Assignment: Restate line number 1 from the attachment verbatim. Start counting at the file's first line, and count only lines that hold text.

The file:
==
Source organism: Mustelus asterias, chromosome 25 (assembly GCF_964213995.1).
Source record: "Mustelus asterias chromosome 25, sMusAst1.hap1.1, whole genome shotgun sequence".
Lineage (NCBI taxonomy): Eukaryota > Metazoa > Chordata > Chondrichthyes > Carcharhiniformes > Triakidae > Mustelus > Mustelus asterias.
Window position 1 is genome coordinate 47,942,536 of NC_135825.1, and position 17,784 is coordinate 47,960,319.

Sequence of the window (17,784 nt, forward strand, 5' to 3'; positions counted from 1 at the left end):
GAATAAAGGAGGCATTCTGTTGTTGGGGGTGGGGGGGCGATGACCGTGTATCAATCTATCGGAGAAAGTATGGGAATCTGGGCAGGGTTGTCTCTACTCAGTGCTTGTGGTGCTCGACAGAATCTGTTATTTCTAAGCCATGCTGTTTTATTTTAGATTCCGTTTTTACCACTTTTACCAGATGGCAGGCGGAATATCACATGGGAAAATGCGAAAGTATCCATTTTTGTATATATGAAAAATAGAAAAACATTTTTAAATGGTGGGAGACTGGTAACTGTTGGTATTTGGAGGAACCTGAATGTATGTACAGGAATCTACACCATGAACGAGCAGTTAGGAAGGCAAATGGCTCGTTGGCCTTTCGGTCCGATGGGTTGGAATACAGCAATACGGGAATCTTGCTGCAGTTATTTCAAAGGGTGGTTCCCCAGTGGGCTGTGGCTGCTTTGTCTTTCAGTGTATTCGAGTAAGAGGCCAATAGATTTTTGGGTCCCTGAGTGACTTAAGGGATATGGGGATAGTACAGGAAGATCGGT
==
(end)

Source organism: Mustelus asterias, chromosome 25 (assembly GCF_964213995.1).